MINNEAPOLIS (AP) — John Gagliardi, who won more games than any other college football coach with his unconventional methods at a small Minnesota school, has died. He was 91.
St. John’s University said Gagliardi died Sunday. A cause of death was not immediately known.
Gagliardi retired in 2012 after a record 64 seasons as a head coach, with 60 of those at St. John’s, an all-male private school in Collegeville, Minnesota. Gagliardi finished with 489 victories, 138 losses and 11 ties, winning four national championships with the Johnnies. But he drew as much national attention to a school with fewer than 2,000 students with his laid-back approaches to the sport. His policy was to not cut any players from the roster and guide nonstrenuous practices that never exceeded 90 minutes.
“John Gagliardi was not only an extraordinary coach, he was also an educator of young men and builder of character,” St. John’s President Michael Hemesath said in a statement. “John inspired deep and enduring loyalty and passion among his players across the decades because he taught them lessons through the medium of football that served them well in their personal and professional lives long after graduating from St. John’s University. His is a legacy any educator would be extremely proud of.”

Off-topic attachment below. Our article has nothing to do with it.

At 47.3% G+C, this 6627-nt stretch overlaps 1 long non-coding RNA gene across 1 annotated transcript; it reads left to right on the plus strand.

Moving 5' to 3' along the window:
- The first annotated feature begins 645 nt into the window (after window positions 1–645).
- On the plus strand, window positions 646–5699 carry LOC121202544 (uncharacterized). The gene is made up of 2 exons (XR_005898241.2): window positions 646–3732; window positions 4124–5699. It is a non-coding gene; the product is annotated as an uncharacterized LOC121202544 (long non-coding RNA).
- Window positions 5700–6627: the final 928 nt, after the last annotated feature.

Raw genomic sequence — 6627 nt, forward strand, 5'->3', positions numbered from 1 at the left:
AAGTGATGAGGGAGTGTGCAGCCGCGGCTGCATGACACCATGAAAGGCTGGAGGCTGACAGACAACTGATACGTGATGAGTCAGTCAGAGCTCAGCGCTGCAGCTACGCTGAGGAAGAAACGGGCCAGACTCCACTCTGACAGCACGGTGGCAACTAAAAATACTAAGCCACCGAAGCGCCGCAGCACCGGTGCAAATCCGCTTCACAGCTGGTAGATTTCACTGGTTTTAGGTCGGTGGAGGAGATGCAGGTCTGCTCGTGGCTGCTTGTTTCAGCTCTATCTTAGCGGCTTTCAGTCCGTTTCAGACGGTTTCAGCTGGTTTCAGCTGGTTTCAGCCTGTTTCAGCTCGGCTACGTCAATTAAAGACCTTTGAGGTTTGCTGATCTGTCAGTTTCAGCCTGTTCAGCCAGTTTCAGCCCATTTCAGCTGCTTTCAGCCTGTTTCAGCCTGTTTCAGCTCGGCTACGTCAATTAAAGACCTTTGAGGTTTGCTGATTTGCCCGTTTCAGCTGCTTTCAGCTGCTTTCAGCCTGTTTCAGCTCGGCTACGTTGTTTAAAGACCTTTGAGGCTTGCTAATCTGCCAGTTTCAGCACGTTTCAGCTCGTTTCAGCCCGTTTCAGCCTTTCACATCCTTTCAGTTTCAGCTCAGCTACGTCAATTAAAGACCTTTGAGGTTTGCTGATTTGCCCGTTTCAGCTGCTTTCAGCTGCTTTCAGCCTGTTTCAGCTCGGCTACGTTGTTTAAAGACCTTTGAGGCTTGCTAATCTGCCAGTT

Gagliardi passed Grambling’s Eddie Robinson for all-time coaching victories with No. 409 in 2003 and again for all-time games coached with No. 588 in 2008. The major-college leader in wins is the late Joe Paterno, who finished with 409 at Penn State.
The journey for Gagliardi began at Carroll College in Montana in 1949 when three conference titles in four years changed that school’s mind about dropping the sport. He then moved east to St. John’s, a Catholic institution founded in 1857 by Benedictine monks who came to minister to the influx of German immigrants in central Minnesota. Though Gagliardi — born in the mining town of Trinidad, Colorado — knew little about the school when he showed up, he soon found his niche.
During the hiring process, the monks asked him if he could beat rival St. Thomas and another conference foe, Gustavus.
“I had never heard of them,” Gagliardi said. “But I said, ‘Sure.’”
St. John’s went 6-2 and won the Minnesota Intercollegiate Athletic Conference in his first season, his first of 27 MIAC titles.
“When I came to Minnesota … I’d never seen television,” Gagliardi said in a 2003 interview with The Associated Press. “I was unmarried at the time, living in the dorms. I asked them if I could have a TV set. They weren’t so sure at first. But after we beat St. Thomas and Gustavus, they were like, ‘You still want that TV?’”
Gagliardi is survived by his wife, Peg, two daughters, two sons and numerous grandchildren.
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